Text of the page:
Sunday, December 8, 2013


Steam rose from the lake with single-digit temperatures Friday. 
Detroit Harbor, Washington Island -

Temperatures dipped in to single digits and teens the past several days.  Steam rose from open water.  In the shallower harbor, ice crept outward farther each day, solid now except for a few holes from warm currents, here and there.  This Sunday morning skim ice formed out the channel, a first for this season.  Dredging moves forward, but the project's close-down gets closer as extra-cold temperatures
create more difficulties for dredging and trucking operations.

Channel dredging, Monday, Dec. 2.
Just last Monday, following the Thanksgiving weekend, we experienced a calm, relatively mild day.  Hardly a ripple was seen on the water, and low cloud cover created a green cast to the water as we headed out the channel.   Equipment on the crane barge reflected in the calm surface.  By Thursday, Dec. 5th, with sharply dropping temperatures and gale winds from the WNW, only the first ferry trip of the day was made.  The day's remaining trips were cancelled.

Interview with WPR

I traveled to Green Bay with Mary Jo last week for appointments and shopping, and while in a motel room Thursday afternoon, I phoned in for an interview with the hosts of "Central Time," Wisconsin Public Radio's weekday afternoon time slot.  (Find interview at WPR Archives - Dec. 5th, 3 p.m.)  The 15-minute discussion was to be on "Thordarson and Rock Island," but initial questions posed by the hosts began with a statement that Rock Island was an Icelandic village, and that the buildings there reflected Icelandic architecture.

So, before we got rolling, I interjected with clarifications.  I explained that the buildings incorporated unique design elements, including Mediterranean-style tiled roofs, but they were not "Icelandic" in any way.  It was not Thordarson's intentions to create an "Icelandic village."

True, details are found in the Rock Island boathouse today, most notably on the carved furniture, that give the visitor an impression this building was heavily influenced by its Icelandic owner, Thordarson.  Icelandic wood carver Halldor Einarsson furthered Thordarson's Icelandic interests by carrying out Norse mythological themes in his furniture carvings.  However, the furniture pieces displayed there now were built and carved for use in his Chicago office.  Only later, toward the end-years of his life in 1941, did Thordarson move those furniture pieces to Rock Island.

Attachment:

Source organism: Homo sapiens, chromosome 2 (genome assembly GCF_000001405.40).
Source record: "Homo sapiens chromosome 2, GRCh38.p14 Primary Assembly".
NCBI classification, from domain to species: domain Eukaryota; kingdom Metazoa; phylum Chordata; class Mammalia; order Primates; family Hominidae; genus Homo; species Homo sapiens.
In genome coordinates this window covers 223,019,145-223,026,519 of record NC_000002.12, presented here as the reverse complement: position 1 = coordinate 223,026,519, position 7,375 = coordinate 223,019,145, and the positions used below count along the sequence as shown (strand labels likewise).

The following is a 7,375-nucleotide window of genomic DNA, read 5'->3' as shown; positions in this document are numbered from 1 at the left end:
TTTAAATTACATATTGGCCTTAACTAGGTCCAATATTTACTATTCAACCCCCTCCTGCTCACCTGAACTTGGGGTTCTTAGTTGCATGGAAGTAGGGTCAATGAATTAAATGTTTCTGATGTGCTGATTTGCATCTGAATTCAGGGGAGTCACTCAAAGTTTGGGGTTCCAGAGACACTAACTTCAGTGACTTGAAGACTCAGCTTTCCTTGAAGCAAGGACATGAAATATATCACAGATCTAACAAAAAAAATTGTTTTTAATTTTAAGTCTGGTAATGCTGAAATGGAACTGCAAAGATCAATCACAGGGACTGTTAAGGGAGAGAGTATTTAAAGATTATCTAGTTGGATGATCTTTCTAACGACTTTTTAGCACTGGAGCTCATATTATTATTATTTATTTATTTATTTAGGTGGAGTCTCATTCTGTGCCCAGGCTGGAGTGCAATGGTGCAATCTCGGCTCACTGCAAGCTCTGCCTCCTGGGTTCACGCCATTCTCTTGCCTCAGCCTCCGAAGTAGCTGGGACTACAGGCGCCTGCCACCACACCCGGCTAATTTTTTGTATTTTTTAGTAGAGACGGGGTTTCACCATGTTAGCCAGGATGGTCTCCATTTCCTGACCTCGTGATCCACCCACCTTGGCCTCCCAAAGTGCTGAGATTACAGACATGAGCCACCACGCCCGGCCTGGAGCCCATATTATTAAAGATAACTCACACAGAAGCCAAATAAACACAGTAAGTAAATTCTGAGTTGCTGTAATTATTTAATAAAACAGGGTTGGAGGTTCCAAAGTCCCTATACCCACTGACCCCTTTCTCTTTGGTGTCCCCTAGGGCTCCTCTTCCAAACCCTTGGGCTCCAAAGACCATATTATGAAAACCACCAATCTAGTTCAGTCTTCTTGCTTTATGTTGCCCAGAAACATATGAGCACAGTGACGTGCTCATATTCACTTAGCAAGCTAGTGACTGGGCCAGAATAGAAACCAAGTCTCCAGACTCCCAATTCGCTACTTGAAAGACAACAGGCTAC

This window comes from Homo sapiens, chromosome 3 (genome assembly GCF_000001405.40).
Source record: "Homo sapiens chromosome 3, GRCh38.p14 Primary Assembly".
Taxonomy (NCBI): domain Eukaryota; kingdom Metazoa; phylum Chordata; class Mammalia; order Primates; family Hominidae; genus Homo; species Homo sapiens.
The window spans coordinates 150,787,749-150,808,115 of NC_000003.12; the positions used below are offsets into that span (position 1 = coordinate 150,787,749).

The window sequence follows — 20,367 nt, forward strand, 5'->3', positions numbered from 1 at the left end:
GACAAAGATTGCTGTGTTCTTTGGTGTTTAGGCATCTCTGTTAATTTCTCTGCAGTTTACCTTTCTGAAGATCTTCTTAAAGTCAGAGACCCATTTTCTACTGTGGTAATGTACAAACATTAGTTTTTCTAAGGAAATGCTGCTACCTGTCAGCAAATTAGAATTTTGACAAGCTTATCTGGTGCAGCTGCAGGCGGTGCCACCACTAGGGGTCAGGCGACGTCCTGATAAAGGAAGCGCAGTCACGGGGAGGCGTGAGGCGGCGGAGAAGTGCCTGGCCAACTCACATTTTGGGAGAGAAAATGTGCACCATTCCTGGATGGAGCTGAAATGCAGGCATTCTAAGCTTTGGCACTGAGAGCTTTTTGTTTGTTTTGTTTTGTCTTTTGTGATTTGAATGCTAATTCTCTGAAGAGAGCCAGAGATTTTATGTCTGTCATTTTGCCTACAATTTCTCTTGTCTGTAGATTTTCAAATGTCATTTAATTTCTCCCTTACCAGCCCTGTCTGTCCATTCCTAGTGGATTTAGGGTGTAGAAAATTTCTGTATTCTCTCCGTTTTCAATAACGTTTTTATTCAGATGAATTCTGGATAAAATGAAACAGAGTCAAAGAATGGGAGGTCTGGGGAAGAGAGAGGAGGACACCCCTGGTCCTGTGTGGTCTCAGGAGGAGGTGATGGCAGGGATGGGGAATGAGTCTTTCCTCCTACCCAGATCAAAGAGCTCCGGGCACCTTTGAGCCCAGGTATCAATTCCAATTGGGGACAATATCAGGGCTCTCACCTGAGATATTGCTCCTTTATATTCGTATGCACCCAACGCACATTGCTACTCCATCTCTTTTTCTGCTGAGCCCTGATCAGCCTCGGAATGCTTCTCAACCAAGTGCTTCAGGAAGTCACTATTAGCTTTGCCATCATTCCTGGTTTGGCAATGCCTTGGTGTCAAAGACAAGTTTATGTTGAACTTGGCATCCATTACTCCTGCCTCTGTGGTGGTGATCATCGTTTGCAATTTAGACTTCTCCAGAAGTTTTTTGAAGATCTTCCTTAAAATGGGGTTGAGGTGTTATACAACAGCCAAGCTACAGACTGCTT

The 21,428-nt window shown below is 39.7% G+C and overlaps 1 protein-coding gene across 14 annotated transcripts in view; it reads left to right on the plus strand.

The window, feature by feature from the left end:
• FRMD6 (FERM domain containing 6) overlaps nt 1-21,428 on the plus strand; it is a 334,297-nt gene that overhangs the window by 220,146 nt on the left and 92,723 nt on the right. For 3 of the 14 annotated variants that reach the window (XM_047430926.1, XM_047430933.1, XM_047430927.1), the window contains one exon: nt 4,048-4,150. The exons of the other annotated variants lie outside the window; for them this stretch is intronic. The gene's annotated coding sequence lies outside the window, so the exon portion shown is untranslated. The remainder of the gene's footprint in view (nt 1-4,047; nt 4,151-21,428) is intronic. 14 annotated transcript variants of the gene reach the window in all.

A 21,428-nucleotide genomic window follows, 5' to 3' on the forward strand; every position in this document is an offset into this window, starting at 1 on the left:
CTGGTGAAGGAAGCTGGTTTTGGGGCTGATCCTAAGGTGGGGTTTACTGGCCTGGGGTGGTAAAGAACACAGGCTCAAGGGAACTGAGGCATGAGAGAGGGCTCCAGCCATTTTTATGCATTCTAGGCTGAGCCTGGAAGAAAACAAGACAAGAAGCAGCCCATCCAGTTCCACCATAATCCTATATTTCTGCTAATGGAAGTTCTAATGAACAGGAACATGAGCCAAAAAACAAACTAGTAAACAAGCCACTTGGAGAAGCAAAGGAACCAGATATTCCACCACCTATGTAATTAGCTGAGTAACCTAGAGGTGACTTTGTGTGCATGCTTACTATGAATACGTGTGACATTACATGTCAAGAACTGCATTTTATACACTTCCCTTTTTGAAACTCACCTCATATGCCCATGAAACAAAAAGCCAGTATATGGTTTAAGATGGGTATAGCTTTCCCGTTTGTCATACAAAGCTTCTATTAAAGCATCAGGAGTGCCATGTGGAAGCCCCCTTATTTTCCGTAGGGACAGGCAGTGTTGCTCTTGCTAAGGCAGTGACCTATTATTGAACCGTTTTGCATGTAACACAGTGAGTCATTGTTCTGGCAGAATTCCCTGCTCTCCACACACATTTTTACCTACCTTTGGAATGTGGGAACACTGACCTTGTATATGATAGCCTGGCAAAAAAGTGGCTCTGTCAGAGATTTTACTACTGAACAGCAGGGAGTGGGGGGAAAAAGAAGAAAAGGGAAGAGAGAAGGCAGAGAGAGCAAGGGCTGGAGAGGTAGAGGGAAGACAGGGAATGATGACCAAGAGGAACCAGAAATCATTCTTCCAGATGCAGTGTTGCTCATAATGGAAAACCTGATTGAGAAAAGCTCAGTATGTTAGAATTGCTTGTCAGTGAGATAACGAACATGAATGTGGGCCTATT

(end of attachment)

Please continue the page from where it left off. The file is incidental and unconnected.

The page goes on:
For anyone who reads my book, trying to straighten out such "myths" about Rock Island was a stated incentive behind my writing efforts.  The best that can be said is that Thordarson, with his Icelandic roots, influenced how he wished his estate to look, based on things seen and read, with perhaps a strong desire to use materials that were as practical and durable as possible.  (Stone walls, concrete sills, cypress window frames, and tile roofs were used in many of his 1920s era buildings.)

I'm more convinced than before, given the initial direction of this recent WPR interview, that the historical signage found on the Rock Island grounds (and on similar signs located on the State Park Dock in Jackson Harbor) may be at fault.  Information provided on those boards - despite all of the useful information they do provide - perpetuates certain errors through statements that incorrectly reflect Rock Island's development under Thordarson.

These may seem like finely-shaved points to talk show hosts, but at some point a corrected version needs to be emphasized.  The reality of what exists is quite interesting and captivating without such embellishment, whether intended or not.  

More musings from the Weed patch

Nikki Weed has gone underground for the time being, at least as far as Washington Island communications are concerned.   But before disappearing, she wrote a short piece for the "Sandlappers" newsletter, for a chapter of BMW car owners. 

Weed's style can be characterized as lacking in both accuracy and substance.  But, imagination she does have, like when she describe the "long" ferry ride.  (I presume she meant it was too long for her attention span.  Not that the distance (4.5 miles) or time (less than 30 minutes) would be considered long by most standards.

Well, judge for yourself.  I suppose - even though she insinuates rather than identifies - that hers is the red car parked alongside the Island Observer office.  Was Weed double-parked?   Had she consumed too much alcohol before getting behind the wheel for her return trip by ferry?  Did alcohol intake, losing track of time, or combined disfunction cause her to miss that last scheduled ferry?

Armed with good intentions to fellow Beamers, Weed forewarns them about taking ferry boats to small "scenic" islands.  She boldly recycles her observations and opinions in the following piece (the image is a photo of my computer's screen with the offending page shown).

As fellow boatman Don Kilpela commented regarding my blog of last Sunday- and Kiilpela's family DOES operate a long passenger route, to Isle Royale on Lake Superior):
    "BMW magazine?  Haha.  Move along.  Move along."        -  Dick Purinton


Kate said...

Let's hope that readers of the BMW newsletter won't assume that the Washington Island Observer was somehow connected with the statements written by Ms. Weed in the adjacent column.

Robert Herbst said...

I could not help but laugh at this BMW driver's moronic diatribe.

Interestingly, a recent study actually confirmed BMW as the car of choice for jerks. I kid you not. Here is an article on the study. The diatribe is further evidence for the findings. Enjoy!